Rajon Rondo picked up his second NBA title Sunday night. Did that push him over the threshold and into the Basketball Hall of Fame?
The year of our Lord 2020 will forever be known as a time when the concept of normalcy was turned on its head. But for one brief moment Sunday night normalcy, true normalcy, returned: Los Angeles Lakers were crowned NBA champions yet again.
The narratives and talking points surrounding the historic franchise’s 17th NBA title will be legion — Is LeBron James officially the greatest of all time? Will the title carry an asterisk? Has J.R. Smith put his shirt back on? — but one that deserves at least some time in the sun revolves around Rajon Rondo and his likelihood to be enshrined in the Hall of Fame.
Rondo spent his first eight seasons and change with the Boston Celtics, in which he was named to four All-Star teams, four All-Defense teams, one All-NBA team, and twice led the league in assists per game (he would win a third assist title in 2016 as a member of the Sacramento Kings). He won his first title in 2008, playing fourth banana to Kevin Garnett, Paul Pierce, Ray Allen, and the Anything is Possible Celtics and would start all 92 of Boston’s playoff games from 2007-2012.
However, the enigmatic point guard has become a journeyman since being dealt from Boston to the Dallas Mavericks during the 2014-15 season — appearing on six teams over the last six seasons — do in large part to his own antics. The Mavericks couldn’t wait to end their relationship; the Sacramento Kings did not renew his contract after he called referee Bill Kennedy, who is gay, a homophobic slur; the Chicago Bulls suspended him for “conduct detrimental to the team” and later waived him after being bounced from the playoffs.
Rondo latched on with the Lakers in the summer of 2018 and has appeared in 94 regular-season games since, vacillating between being a shell of his former self and being completely cooked.
That is until the 2019-20 playoffs.
Rondo came off the bench in all 16 games and averaged 8.9 points, 6.6 assists, and 1.4 steals per game on .455/.400/.684 shooting splits. He provided Los Angeles with a steady hand off the bench and was rewarded with his second NBA championship ring as a result, joining Clyde Lovellette as the only two players in league history to win a title in both Boston and L.A.
So now the question is raised: Is Rajon Rondo bound for the Basketball Hall of Fame?
The question may come off as ridiculous at first blush, but a precedent has already been established and multiple players with resumé’s approximating Rondo’s have eventually found their way to the corridors of the Naismith Memorial Basketball Hall of Fame in Springfield, Massachusetts. Richie Geurin (six-time All-Star, three-time All-NBA) and Mitch Richmond (six-time All-Star, three-time All-NBA, one-time champion) are two such examples, and his career numbers — particularly when viewing them from a per 100 possession lense — aren’t too dissimilar from that of Paul Westphal or Mo Cheeks.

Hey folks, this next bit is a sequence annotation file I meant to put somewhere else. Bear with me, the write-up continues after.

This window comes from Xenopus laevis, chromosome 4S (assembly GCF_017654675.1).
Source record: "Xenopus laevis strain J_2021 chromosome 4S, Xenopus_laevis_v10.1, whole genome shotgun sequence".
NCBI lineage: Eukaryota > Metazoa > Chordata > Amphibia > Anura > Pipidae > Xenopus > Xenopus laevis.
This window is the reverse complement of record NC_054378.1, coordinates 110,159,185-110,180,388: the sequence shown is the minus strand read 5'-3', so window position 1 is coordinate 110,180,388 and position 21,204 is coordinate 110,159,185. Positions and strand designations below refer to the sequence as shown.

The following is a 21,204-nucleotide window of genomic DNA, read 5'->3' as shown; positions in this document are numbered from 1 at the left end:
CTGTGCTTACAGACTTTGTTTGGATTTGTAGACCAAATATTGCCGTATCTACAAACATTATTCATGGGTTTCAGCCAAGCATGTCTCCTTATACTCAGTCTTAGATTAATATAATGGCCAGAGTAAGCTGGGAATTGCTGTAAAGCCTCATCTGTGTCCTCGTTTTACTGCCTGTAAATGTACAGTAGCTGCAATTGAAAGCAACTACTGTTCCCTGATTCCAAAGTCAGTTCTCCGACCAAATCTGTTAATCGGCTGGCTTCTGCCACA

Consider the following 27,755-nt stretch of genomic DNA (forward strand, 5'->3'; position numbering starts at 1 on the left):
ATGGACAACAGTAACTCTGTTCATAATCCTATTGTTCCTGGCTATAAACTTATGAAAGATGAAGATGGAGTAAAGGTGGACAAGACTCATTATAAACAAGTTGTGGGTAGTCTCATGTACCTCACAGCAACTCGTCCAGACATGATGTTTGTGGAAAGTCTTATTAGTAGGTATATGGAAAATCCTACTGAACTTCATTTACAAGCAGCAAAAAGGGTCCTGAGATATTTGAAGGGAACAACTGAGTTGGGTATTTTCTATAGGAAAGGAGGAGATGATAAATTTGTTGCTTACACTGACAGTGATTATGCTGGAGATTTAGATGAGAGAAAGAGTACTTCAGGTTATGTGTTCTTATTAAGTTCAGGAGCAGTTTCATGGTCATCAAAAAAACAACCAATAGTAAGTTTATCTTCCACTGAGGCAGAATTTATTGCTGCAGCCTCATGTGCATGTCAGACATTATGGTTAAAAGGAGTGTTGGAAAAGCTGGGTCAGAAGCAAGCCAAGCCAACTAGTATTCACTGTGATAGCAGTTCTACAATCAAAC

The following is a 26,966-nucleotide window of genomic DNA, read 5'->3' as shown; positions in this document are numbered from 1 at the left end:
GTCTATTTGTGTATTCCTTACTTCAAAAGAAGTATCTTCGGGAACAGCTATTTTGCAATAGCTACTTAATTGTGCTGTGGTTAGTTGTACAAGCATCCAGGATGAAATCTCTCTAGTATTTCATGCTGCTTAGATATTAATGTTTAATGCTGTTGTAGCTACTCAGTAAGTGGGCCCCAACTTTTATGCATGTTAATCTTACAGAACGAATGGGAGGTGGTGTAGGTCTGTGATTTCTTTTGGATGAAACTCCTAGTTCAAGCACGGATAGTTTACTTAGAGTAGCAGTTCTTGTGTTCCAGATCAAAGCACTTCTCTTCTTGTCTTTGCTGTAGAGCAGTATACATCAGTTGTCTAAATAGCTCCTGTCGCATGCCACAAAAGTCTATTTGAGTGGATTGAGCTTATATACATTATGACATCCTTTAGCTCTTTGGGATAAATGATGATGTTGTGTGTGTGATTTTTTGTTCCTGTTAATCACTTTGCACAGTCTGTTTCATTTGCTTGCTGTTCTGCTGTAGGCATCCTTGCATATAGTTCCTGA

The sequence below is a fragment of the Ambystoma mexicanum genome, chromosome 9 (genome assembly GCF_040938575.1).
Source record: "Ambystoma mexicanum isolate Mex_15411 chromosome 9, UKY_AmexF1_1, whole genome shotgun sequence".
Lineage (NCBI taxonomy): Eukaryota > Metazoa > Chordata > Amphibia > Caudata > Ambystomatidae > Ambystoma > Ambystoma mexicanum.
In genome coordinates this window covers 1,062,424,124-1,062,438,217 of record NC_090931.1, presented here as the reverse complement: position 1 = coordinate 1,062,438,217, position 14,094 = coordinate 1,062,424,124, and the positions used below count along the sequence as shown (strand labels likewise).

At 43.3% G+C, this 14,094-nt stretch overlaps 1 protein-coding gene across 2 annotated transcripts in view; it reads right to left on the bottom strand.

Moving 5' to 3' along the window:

But, at the end of the day, Rondo’s pedestrian scoring numbers and lack of games played may be the biggest hurdles for him to climb in the eyes of voters. While Cheeks, much like Rondo, wasn’t a prolific scorer, he did appear in approximately 250 more regular-season games and all the other Hall of Famers mentioned above were best known for their offensive acumen and impact. Additionally, Rondo was never “the guy”; at best he was one of “the guy’s” younger brothers or one of his many sidekicks.
According to Basketball-Reference, Rondo has a 60.6 percent chance of being inducted into the Hall of Fame, a percentage that jumped nearly 20 points after the Lakers took home the 2019-20 title. Without a doubt, he’s an imperfect player with an imperfect track record, but the Basketball Hall of Fame — rightly or wrongly — doesn’t necessarily care about that.
Induction into the Basketball Hall of Fame is primarily based on what the player accomplished throughout their entire basketball career, not just their time in the NBA. Rondo was part of the number one rated recruiting class in 2004, a first-round draft pick in 2006, and a cog on multiple NBA championship teams over 10 years apart. He’s a multi-time All-Star and All-Defense Team member and won titles in both the Eastern and Western Conference in an age when doing so is reserved for a select few (namely Kawhi Leonard and LeBron James…and Danny Green).
Rondo would likely not be inducted the first time his name appears on the ballot if he retired today. One could argue that his resumé is still missing something – another title, one more All-NBA selection, a couple more All-Star appearances – but, based on precedent, its still likely strong enough for his metallic bust to be placed in the Hall of Fame someday, even if it means that he supplants Richmond as the “This guy is in the Hall?” guy.